“What do you want for dinner?”
“Hmmmm. Soup sounds good on this rainy day. I really liked that lentil soup I had the other day, the one in the can.”
“Okay. Maybe I will make a homemade one today.”
Out the door to take Brodie to a Writer’s Conference he was invited to attend. As Brodie was led away by a little girl from his school to sit with her, I was off to the co-op.
Lentil soup…. Let’s see, onions? Eh, potatoes? Not with lentils, but potatoes sound better to me than lentils. Executive decision … scratch the lentils. Okay, start with potatoes. Potato soup. Eh, I don’t want a heavy cream soup. Chicken and potatoes. Okay, but there needs to be something else with that.
Walking around the co-op is just inspiring. I LOVE this place. It is beautiful, organic, fresh, healthy food amongst people that are MY people. There is every vegetable you could want. A cook’s dream.
Squash? Maybe. Bok Choy? Mmmm. Leeks? Oh ya. Yum. Chicken, potato and leeks. Ah, yes, and spinach. That’s it.
That’s how this soup was born today.
I started with the stock. I bought a small 2-3 pound young chicken. Covered the chicken with water in the stock pot and brought to a boil. On this first boil there will be lots of foam on the top of the water. After the water begins to boil, drain all the water out of the pot and cover the chicken with fresh water. Season with 3-5 teaspoons salt, pepper and whatever other seasonings you prefer. I used oregano, basil and thyme (about 1 teaspoon of each). Return to the heat and allow it to simmer for 2 hours.
After the 2 hours, remove the chicken from the stock and break apart to allow it to cool. Once it is cool enough shred the meat off the bone and put the chicken carcass back into the stock to continue cooking.
Meanwhile, cook your vegetables. Boil 2 cups of raw spinach for 1-2 minutes, drain, and immediately place into ice cold water to stop the cooking process. Remove the spinach from the cold water and squeeze as much of the water from the spinach as possible. Cut the bulbs of 4 leeks into 1/2 inch rings. Heat a Tablespoon of olive oil in a pan and sweat 5 cloves of minced garlic. Add in the spinach and leeks and cook until the leeks are soft. Set aside.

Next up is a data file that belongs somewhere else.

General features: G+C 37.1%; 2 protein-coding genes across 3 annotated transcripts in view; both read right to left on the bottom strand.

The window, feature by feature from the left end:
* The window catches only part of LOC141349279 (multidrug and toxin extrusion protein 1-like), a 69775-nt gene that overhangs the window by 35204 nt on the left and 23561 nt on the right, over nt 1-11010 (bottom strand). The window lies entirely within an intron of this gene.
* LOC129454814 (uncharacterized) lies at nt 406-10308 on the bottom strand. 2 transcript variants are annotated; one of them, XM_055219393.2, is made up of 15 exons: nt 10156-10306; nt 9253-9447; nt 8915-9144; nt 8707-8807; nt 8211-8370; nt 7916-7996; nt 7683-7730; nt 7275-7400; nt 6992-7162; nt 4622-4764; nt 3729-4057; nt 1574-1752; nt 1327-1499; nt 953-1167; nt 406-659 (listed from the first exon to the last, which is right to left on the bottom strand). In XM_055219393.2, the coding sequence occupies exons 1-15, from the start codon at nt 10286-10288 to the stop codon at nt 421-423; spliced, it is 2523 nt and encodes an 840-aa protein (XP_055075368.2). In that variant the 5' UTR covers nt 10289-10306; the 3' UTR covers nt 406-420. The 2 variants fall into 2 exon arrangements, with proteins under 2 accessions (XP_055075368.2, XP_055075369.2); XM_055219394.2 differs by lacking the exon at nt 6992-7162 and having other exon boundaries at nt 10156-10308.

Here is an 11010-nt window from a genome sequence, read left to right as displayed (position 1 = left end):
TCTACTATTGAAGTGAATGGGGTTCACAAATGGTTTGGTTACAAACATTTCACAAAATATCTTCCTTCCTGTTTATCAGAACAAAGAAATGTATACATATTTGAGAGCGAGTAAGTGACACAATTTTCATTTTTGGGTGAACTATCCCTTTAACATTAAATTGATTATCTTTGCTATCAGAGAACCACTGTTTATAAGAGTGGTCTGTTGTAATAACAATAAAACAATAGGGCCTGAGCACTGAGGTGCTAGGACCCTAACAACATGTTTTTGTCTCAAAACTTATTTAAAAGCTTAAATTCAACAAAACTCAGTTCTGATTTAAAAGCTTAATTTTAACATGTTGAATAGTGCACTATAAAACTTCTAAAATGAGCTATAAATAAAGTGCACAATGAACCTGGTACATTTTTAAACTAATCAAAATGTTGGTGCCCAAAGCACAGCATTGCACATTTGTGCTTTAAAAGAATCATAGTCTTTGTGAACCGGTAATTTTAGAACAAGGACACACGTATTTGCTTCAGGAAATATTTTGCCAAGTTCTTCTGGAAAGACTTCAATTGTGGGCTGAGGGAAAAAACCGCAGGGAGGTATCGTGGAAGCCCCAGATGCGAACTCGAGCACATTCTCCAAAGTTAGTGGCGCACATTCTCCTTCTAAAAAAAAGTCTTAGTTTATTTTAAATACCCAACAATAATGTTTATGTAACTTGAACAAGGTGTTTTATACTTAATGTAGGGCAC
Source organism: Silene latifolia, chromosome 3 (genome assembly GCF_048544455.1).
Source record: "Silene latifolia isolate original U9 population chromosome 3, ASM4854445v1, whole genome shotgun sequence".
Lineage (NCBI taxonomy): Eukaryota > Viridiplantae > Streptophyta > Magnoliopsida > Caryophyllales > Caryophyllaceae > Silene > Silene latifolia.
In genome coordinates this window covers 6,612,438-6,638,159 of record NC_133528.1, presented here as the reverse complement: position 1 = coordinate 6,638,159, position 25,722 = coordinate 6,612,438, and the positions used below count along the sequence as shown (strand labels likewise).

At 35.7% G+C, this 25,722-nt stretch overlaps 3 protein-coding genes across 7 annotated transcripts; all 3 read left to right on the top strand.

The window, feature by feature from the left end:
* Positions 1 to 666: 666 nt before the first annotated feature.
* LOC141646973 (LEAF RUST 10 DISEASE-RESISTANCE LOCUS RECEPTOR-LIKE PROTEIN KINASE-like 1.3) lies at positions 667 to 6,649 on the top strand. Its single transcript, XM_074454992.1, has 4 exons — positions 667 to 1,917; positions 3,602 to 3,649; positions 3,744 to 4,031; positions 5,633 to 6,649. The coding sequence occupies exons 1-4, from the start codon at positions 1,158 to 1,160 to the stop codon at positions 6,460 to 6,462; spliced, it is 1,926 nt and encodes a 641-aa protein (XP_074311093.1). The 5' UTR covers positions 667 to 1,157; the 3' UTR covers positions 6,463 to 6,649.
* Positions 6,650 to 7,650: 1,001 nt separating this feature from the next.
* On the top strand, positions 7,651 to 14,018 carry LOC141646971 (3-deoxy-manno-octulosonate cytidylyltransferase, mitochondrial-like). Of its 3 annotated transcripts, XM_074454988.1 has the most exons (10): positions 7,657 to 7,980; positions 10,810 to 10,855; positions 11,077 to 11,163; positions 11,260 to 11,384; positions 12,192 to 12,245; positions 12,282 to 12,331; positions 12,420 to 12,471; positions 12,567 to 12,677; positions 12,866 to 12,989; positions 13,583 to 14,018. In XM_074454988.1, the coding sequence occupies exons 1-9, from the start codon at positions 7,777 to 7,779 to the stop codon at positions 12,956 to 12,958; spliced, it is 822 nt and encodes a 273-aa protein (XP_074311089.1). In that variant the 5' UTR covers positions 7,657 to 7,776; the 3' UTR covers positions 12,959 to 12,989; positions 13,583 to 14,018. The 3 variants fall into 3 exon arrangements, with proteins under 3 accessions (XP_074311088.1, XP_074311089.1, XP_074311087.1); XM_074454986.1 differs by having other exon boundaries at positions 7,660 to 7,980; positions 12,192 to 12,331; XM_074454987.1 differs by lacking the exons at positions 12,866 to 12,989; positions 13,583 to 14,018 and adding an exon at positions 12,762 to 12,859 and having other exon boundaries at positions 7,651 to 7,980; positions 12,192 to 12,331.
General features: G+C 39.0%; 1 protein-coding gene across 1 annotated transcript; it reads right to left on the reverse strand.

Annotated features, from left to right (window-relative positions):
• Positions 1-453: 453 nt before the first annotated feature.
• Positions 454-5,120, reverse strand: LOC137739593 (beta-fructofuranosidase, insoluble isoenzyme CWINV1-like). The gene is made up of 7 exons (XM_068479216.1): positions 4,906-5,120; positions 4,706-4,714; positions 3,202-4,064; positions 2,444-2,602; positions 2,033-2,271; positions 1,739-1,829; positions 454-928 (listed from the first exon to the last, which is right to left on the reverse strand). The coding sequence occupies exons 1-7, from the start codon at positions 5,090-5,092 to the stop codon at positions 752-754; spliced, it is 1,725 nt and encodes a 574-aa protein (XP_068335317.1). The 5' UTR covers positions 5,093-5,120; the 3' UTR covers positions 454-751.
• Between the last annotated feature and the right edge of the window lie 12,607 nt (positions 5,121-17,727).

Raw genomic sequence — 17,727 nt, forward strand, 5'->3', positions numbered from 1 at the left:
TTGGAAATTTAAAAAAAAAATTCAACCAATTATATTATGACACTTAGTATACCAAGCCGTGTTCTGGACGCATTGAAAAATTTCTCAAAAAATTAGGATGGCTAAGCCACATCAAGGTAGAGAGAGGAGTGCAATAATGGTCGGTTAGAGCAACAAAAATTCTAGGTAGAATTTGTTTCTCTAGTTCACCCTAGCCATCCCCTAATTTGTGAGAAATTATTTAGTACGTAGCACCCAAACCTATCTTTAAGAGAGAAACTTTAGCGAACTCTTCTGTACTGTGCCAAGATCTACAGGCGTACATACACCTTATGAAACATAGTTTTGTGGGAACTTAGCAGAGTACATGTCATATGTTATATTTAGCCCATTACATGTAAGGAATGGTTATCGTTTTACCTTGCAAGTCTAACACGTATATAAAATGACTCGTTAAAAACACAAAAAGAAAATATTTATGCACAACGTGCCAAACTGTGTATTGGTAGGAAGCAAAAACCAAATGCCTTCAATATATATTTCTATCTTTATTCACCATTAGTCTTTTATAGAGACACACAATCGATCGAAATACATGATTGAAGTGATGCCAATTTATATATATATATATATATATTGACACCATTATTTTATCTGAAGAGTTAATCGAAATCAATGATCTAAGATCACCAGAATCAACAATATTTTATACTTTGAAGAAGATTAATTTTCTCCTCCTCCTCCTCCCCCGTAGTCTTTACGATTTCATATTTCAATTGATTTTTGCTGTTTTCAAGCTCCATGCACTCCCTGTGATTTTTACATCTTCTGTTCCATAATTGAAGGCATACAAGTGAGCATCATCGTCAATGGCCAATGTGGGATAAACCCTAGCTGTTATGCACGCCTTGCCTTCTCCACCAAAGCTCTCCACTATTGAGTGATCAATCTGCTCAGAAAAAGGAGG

Cut 8 small (Idaho :) ) russet potatoes into 1/2 inch cubes, rinse off with cool water and place in a pot. Cover the potatoes with cold water and put over medium high heat, bringing to a boil. Allow to simmer until the potatoes are almost fully cooked. You want to drain the water and remove them from the heat when they are not quite done. They will finish cooking at the end when you re-heat them in the stock.
I set all of the components to the soup aside and allowed the stock with the bones to continue cooking until about 1/2 an hour before dinner. At that point I strained the stock and threw away the carcass. I returned the stock back to the stock pot and added in the shredded chicken, potatoes, and spinach and leek mixture. I allowed all the ingredients to marry over about 15-20 minutes and then served. The entire batch will make at least 8 servings of soup with each serving having 320 calories, 35 g carbs, 3.4 g fat, and 35 g protein. Super healthy.
Perry has started patching. This has long been on the possibility agenda and we have finally pulled the trigger. Today was the first attempt. He removed it once, but has since been pretty agreeable about it.